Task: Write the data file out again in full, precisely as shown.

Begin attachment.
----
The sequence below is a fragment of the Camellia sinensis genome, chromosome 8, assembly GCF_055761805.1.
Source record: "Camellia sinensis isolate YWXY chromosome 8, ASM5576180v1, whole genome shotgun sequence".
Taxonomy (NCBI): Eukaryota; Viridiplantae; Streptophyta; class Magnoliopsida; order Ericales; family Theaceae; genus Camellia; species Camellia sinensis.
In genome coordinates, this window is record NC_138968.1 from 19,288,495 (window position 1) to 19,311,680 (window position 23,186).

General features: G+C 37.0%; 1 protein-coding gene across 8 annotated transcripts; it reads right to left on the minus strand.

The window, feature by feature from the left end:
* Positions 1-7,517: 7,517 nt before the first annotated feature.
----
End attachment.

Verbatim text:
The sequence below is a fragment of the Camellia sinensis genome, chromosome 8, assembly GCF_055761805.1.
Source record: "Camellia sinensis isolate YWXY chromosome 8, ASM5576180v1, whole genome shotgun sequence".
Taxonomy (NCBI): Eukaryota; Viridiplantae; Streptophyta; class Magnoliopsida; order Ericales; family Theaceae; genus Camellia; species Camellia sinensis.
In genome coordinates, this window is record NC_138968.1 from 19,288,495 (window position 1) to 19,311,680 (window position 23,186).

General features: G+C 37.0%; 1 protein-coding gene across 8 annotated transcripts; it reads right to left on the minus strand.

The window, feature by feature from the left end:
* Positions 1-7,517: 7,517 nt before the first annotated feature.